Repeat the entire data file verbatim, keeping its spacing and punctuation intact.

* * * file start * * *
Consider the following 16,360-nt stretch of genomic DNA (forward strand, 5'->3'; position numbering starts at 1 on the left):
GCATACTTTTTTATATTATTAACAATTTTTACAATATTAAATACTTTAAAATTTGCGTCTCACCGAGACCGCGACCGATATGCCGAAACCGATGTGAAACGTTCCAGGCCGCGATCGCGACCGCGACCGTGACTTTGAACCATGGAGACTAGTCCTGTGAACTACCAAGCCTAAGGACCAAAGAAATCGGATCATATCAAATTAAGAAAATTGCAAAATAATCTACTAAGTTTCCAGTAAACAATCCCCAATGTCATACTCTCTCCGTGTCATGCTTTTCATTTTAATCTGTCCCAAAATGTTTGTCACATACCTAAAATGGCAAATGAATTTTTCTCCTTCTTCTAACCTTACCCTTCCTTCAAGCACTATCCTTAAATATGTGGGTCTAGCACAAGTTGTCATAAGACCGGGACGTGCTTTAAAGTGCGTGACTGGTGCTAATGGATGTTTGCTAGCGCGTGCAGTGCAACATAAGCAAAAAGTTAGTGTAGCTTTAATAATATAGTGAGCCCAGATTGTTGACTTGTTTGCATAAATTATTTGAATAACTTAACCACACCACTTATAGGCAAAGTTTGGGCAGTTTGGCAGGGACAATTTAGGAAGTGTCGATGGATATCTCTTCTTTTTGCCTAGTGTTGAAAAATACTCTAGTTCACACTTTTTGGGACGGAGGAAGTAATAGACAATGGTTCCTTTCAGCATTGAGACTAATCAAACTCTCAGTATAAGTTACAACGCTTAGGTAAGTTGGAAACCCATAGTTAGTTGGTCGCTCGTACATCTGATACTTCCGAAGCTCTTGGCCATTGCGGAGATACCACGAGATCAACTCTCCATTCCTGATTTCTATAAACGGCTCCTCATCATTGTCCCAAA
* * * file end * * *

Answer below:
Consider the following 16,360-nt stretch of genomic DNA (forward strand, 5'->3'; position numbering starts at 1 on the left):
GCATACTTTTTTATATTATTAACAATTTTTACAATATTAAATACTTTAAAATTTGCGTCTCACCGAGACCGCGACCGATATGCCGAAACCGATGTGAAACGTTCCAGGCCGCGATCGCGACCGCGACCGTGACTTTGAACCATGGAGACTAGTCCTGTGAACTACCAAGCCTAAGGACCAAAGAAATCGGATCATATCAAATTAAGAAAATTGCAAAATAATCTACTAAGTTTCCAGTAAACAATCCCCAATGTCATACTCTCTCCGTGTCATGCTTTTCATTTTAATCTGTCCCAAAATGTTTGTCACATACCTAAAATGGCAAATGAATTTTTCTCCTTCTTCTAACCTTACCCTTCCTTCAAGCACTATCCTTAAATATGTGGGTCTAGCACAAGTTGTCATAAGACCGGGACGTGCTTTAAAGTGCGTGACTGGTGCTAATGGATGTTTGCTAGCGCGTGCAGTGCAACATAAGCAAAAAGTTAGTGTAGCTTTAATAATATAGTGAGCCCAGATTGTTGACTTGTTTGCATAAATTATTTGAATAACTTAACCACACCACTTATAGGCAAAGTTTGGGCAGTTTGGCAGGGACAATTTAGGAAGTGTCGATGGATATCTCTTCTTTTTGCCTAGTGTTGAAAAATACTCTAGTTCACACTTTTTGGGACGGAGGAAGTAATAGACAATGGTTCCTTTCAGCATTGAGACTAATCAAACTCTCAGTATAAGTTACAACGCTTAGGTAAGTTGGAAACCCATAGTTAGTTGGTCGCTCGTACATCTGATACTTCCGAAGCTCTTGGCCATTGCGGAGATACCACGAGATCAACTCTCCATTCCTGATTTCTATAAACGGCTCCTCATCATTGTCCCAAA